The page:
On 6/27/23 15:40, Daniel Andres Pelaez Lopez wrote:
You are right, the CMAF format of the segment might bring the fragment size
information, but as you state, we might need to parse the segment as it is
being uploaded to figure out the fragment size, that's an option over the
table, but being fast is also important here, as we are creating low
latency streams (under 3 seconds glass to glass). Seems easier to just read
the chunk size from the CTE, as this DASH server example shows
that's a DASH server in Python with pretty low-level network access.

You are only trying to optimize one link, here, right? The Tomcat-to-client link? The video-generator-to-Tomcat link need not be particularly optimized, correct?

It might be easier to parse the CMAF as it arrives and store your own mapping metadata. It will require less hacking of Tomcat (which would not work if you ever had to switch server vendors, for example) and it would also work with *any* client, not just the specially-coded client that already does this particularly-convenient upload-chunking you are trying to capture.

1. The line which sets the output buffer size. If you use the default
buffer size, Tomcat may (okay, WILL) "chunk" the response in the middle
of your video-chunk of a video-chunk can get bigger than the current
buffer size. So you need to make sure that doesn't happen.

Or, maybe it's okay if that happens, but you want to minimize the number
of times that happens or you waste bytes, cycles, etc.

This is great info, I didn't know, as we would like to transfer full
fragments, we might need to increase that above the max, I have seen 20 kb

While that's "not very big", I believe the default buffer size is 8kb so you might have been bitten by this.

Streaming video is hard and harder in low latency glass to glass, so, seems
like optimizations on how to transfer the video are important, for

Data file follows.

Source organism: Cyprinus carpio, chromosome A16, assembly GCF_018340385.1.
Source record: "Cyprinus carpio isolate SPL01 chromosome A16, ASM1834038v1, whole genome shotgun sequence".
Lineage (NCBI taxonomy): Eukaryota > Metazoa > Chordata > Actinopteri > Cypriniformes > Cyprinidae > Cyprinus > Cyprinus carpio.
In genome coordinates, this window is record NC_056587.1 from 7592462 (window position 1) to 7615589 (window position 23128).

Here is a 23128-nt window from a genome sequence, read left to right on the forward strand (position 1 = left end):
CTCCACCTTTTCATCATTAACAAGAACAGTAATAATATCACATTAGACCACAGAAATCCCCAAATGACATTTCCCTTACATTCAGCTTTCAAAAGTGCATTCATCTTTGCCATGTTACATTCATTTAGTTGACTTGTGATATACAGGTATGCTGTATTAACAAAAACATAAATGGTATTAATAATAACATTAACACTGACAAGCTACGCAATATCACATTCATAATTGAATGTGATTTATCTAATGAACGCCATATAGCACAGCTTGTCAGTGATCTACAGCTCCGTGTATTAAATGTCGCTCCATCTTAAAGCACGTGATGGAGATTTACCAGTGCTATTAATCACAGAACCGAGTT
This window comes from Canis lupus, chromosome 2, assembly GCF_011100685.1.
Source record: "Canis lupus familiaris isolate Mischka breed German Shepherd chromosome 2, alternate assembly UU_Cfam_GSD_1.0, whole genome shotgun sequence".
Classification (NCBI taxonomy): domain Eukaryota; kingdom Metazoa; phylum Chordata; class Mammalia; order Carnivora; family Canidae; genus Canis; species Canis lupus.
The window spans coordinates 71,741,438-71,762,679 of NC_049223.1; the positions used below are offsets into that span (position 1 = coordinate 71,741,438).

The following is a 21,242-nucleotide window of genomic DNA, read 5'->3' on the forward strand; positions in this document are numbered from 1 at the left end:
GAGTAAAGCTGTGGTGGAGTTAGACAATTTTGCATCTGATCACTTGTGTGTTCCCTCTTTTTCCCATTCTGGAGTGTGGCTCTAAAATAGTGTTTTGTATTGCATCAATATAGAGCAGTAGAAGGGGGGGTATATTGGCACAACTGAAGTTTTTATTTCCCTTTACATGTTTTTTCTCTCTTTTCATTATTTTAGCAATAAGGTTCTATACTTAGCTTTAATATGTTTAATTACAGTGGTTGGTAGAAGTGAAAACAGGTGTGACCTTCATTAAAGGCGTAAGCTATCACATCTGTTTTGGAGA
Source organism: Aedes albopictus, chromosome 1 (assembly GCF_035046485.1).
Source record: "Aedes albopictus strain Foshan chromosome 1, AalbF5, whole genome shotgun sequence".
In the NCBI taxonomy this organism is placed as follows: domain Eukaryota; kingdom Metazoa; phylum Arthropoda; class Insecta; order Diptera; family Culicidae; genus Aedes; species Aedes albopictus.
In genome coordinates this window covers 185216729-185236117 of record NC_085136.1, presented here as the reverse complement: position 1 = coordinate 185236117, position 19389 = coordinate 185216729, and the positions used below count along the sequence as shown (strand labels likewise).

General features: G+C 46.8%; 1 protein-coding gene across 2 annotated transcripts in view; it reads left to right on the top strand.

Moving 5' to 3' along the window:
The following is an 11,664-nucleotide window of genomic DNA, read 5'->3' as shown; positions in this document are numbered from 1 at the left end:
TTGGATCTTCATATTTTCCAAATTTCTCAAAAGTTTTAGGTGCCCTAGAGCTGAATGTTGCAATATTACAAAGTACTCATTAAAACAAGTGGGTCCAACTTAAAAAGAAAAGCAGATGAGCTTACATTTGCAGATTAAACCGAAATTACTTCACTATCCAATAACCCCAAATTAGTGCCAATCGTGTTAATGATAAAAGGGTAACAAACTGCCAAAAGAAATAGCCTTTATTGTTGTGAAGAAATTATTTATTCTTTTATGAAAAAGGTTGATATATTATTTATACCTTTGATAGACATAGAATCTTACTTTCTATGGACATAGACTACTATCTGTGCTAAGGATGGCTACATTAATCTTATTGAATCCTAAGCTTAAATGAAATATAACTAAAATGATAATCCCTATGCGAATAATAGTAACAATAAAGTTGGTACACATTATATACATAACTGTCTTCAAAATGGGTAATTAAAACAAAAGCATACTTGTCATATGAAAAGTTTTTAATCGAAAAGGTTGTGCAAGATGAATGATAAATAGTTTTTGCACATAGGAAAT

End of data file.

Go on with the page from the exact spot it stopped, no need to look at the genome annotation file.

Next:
instance, the HLS spec mentions how those fragments/byteranges should be
(partial segments = fragments):

    When processing requests for a URI or a byte range of a URI that
    includes one or more Partial Segments that are not yet completely
    available to be sent - such as requests made in response to an EXT-X-
    PRELOAD-HINT tag - the server MUST refrain from transmitting any
    bytes belonging to a Partial Segment until all bytes of that Partial
    Segment can be transmitted at the full speed of the link to the
    client.  If the requested range includes more than one Partial
    Segment then the server MUST enforce this delivery guarantee for each
    Partial Segment in turn.  This enables the client to perform accurate
    Adaptive Bit Rate (ABR) measurements

Yeah, it's not surprising that I'm ignorant of all that stuff. :)

Our understanding of that statement is that we must have the whole
chunk/fragment/partial segment ready before transmitting it through the
network, as a chunk.

But I think it was mostly written to ensure that no other delay factors would come into play during transmission -- such as waiting on some OTHER network resource to provide the source data. I mean... you are still going to be waiting on the disk/NAS/etc. right? Or are you reading everything into memory before this?

I'd still argue that math is fast and networks are slow, but it's not my project :)

Regarding using org.apache.coyote.Request.setInputBuffer as a workaround,
seems like we don't have access to org.apache.coyote.Request directly, we
have access to org.apache.catalina.connector.RequestFacade, which doesn't
offer any way to access the
underlying org.apache.catalina.connector.Request, and therefore
org.apache.coyote.Request. Any way to have access to

Yeah, this is the part where I think you need some support added into Tomcat itself at the source level.

Tomcat doesn't expose the coyote.Request object to applications for two reasons: (1) it's contrary to the spec and (2) it's potentially dangerous, since it offers access to Tomcat internals.

So we'll have to come up with the most convenient thing in Tomcat that can reasonably help you out, here.

It's possible that we won't come up with anything, because it will break too much encapsulation / protection and you may have to resort to my proposal above, which is to instrument the upload differently and capture your metadata in a more product-agnostic way.


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